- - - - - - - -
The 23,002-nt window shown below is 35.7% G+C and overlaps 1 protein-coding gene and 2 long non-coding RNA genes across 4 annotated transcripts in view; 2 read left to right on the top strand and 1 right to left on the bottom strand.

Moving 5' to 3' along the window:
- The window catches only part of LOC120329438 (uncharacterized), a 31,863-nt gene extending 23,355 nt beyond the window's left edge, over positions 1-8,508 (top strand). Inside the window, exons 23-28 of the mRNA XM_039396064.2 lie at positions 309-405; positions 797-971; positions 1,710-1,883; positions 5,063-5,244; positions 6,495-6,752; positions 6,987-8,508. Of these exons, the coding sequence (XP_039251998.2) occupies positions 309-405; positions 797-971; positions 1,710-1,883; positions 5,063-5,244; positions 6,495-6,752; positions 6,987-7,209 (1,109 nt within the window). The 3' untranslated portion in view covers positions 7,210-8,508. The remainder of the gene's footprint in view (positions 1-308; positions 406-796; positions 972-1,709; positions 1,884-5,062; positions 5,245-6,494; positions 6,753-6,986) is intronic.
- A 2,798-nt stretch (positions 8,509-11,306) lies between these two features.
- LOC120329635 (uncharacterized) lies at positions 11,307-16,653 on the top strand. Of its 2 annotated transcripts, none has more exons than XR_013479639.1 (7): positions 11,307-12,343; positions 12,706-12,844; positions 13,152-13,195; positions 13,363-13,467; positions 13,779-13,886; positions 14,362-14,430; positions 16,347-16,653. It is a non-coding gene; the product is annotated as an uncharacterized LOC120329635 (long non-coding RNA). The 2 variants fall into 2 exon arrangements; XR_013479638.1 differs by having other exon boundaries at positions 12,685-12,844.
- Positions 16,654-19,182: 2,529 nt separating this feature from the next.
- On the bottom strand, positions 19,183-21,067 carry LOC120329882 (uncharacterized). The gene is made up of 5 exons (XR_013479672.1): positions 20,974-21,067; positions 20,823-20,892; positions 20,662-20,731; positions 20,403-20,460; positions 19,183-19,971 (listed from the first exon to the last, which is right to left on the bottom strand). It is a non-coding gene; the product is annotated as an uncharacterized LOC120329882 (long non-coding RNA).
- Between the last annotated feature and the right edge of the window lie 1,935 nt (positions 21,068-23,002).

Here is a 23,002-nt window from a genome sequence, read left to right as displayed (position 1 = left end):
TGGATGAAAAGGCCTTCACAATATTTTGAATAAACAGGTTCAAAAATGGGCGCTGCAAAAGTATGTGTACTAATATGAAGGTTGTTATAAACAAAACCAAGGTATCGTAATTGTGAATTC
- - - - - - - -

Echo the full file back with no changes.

The 23,002-nt window shown below is 35.7% G+C and overlaps 1 protein-coding gene and 2 long non-coding RNA genes across 4 annotated transcripts in view; 2 read left to right on the top strand and 1 right to left on the bottom strand.

Moving 5' to 3' along the window:
- The window catches only part of LOC120329438 (uncharacterized), a 31,863-nt gene extending 23,355 nt beyond the window's left edge, over positions 1-8,508 (top strand). Inside the window, exons 23-28 of the mRNA XM_039396064.2 lie at positions 309-405; positions 797-971; positions 1,710-1,883; positions 5,063-5,244; positions 6,495-6,752; positions 6,987-8,508. Of these exons, the coding sequence (XP_039251998.2) occupies positions 309-405; positions 797-971; positions 1,710-1,883; positions 5,063-5,244; positions 6,495-6,752; positions 6,987-7,209 (1,109 nt within the window). The 3' untranslated portion in view covers positions 7,210-8,508. The remainder of the gene's footprint in view (positions 1-308; positions 406-796; positions 972-1,709; positions 1,884-5,062; positions 5,245-6,494; positions 6,753-6,986) is intronic.
- A 2,798-nt stretch (positions 8,509-11,306) lies between these two features.
- LOC120329635 (uncharacterized) lies at positions 11,307-16,653 on the top strand. Of its 2 annotated transcripts, none has more exons than XR_013479639.1 (7): positions 11,307-12,343; positions 12,706-12,844; positions 13,152-13,195; positions 13,363-13,467; positions 13,779-13,886; positions 14,362-14,430; positions 16,347-16,653. It is a non-coding gene; the product is annotated as an uncharacterized LOC120329635 (long non-coding RNA). The 2 variants fall into 2 exon arrangements; XR_013479638.1 differs by having other exon boundaries at positions 12,685-12,844.
- Positions 16,654-19,182: 2,529 nt separating this feature from the next.
- On the bottom strand, positions 19,183-21,067 carry LOC120329882 (uncharacterized). The gene is made up of 5 exons (XR_013479672.1): positions 20,974-21,067; positions 20,823-20,892; positions 20,662-20,731; positions 20,403-20,460; positions 19,183-19,971 (listed from the first exon to the last, which is right to left on the bottom strand). It is a non-coding gene; the product is annotated as an uncharacterized LOC120329882 (long non-coding RNA).
- Between the last annotated feature and the right edge of the window lie 1,935 nt (positions 21,068-23,002).

Here is a 23,002-nt window from a genome sequence, read left to right as displayed (position 1 = left end):
TGGATGAAAAGGCCTTCACAATATTTTGAATAAACAGGTTCAAAAATGGGCGCTGCAAAAGTATGTGTACTAATATGAAGGTTGTTATAAACAAAACCAAGGTATCGTAATTGTGAATTC